Research is under way at the University of Illinois and other institutions to determine what plant gene makes it possible for some plants to tolerate salts but as of now scientists are still unclear why some plants seem to tolerate salts better than others. This research is geared towards developing food plants that will grow better in the high salinity arid regions around the world and those that may develop as our climate changes, but this research will certainly shed some light on the mysteries of salt tolerance in our landscape plants as well.

Some Plants Love Salt



Mangroves are halophytes

Halophytes, or salt-loving plants do exist. These are the plants that thrive in high salinity situations, like along coastal salt marshes, salty lakes, along bodies of saltwater. Very few of the world’s plants feature this characteristic – which is interesting considering how much of our planet is covered by salt water. Some examples are Mangroves, Spartina (Smooth cordgrass) and Panicum virgatum (Switchgrass)Plants that fall in this category deal with salt in a few ways – excluding, sequestering or exuding. Some plants have leaves that sequester the salt in special structures which then rupture and release salt back into the environment. Other plants have specialized structures that have evolved to collect the salts which are then forced through pores before they reach the vascular system of the plant. Still other plants collect the salts and store them in plant cells that are less susceptible to salts than others in the plant.

Some Plants Do Not Love Salt

Plants that do not tolerate high salt content in soils are called glycophytes.  These plants prefer soils low in salts. Most of the plants we landscape with fall into this category. But that does not mean they will not tolerate salt and some are better at dealing with salt than others.

Prevent Soil Salt Buildup

You can better ensure all of your plants will do well through the winter if you work to prevent salt build up in your soils in the first place. Protection from salt buildup can be achieved in a few ways. First consider the diversity of your landscape. Deep rooted trees and shrubs keep the water table deeper in the soil, keeping the salts down there too. Replacing a diverse landscape of deep rooted plants with shallow rooted plants eventually brings the water table up, and bringing the salts along with it.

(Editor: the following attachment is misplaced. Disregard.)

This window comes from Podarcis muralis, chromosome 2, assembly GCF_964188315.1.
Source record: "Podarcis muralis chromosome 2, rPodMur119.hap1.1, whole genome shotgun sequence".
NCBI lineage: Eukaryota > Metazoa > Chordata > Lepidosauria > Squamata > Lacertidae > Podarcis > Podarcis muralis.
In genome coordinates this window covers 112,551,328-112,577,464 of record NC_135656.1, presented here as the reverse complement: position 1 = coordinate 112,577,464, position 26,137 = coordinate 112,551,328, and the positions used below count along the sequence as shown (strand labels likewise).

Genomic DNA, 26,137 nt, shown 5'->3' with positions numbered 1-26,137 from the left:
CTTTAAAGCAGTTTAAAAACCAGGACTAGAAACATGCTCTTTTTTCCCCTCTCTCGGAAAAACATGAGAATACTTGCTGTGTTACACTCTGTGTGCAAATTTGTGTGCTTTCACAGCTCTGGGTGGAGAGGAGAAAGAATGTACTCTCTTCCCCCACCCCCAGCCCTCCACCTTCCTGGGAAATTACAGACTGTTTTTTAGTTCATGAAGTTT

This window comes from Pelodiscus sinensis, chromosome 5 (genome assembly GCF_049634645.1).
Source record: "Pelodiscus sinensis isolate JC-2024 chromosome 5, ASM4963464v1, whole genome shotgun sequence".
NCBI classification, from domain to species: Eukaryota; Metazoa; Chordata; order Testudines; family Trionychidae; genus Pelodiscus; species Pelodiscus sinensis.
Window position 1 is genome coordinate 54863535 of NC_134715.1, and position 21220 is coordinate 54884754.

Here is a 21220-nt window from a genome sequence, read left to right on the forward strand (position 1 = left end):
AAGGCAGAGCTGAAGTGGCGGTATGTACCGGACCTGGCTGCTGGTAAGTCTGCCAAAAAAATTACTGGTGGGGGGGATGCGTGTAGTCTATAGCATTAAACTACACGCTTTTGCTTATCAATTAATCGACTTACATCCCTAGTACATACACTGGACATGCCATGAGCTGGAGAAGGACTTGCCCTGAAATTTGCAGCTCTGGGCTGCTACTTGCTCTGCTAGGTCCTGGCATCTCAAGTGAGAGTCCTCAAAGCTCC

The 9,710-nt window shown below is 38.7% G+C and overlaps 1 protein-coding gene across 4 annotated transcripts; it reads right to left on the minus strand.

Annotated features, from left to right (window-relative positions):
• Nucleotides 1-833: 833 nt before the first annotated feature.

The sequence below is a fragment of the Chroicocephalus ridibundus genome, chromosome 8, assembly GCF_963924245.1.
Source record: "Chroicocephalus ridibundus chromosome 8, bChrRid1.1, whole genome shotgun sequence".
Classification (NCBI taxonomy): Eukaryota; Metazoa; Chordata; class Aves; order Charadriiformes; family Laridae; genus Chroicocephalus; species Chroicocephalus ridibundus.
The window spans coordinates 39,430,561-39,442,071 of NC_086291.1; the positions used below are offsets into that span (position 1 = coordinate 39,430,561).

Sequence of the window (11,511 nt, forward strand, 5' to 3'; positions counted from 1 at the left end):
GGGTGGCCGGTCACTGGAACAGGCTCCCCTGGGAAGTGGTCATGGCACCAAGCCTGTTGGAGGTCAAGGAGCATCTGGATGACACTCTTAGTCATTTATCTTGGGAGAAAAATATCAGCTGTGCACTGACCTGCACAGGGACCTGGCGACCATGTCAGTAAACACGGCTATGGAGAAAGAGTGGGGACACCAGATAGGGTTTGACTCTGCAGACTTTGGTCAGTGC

Avoid excessive irrigation and fertilization. Regular irrigation over time can cause salt build up. Most fertilizers are made up of salts. Applying more fertilizers than the weather or irrigation can move will result in a build up of salts and damage to plants.

Improve drainage. Allowing water and salts to drain further will prevent the build up of salts. Aerate the soils next to regularly salted areas and increase organic matter content of the soils to enhance drainage. You can also be sure to modify drainage so that meltwater drains away from desirable plantings.

Flush your soils in early spring. If you have had a lot of salt application over the winter with little precipitation to wash it away consider leaching the salts from your soil by applying fresh water early in the spring.


Swamp Mallow is a salt tolerant summer stunner.

The adaptability of plants to the conditions we cause are endlessly fascinating. Seems like no matter the condition, there is a plant that will grow there and, hopefully, we have that for you.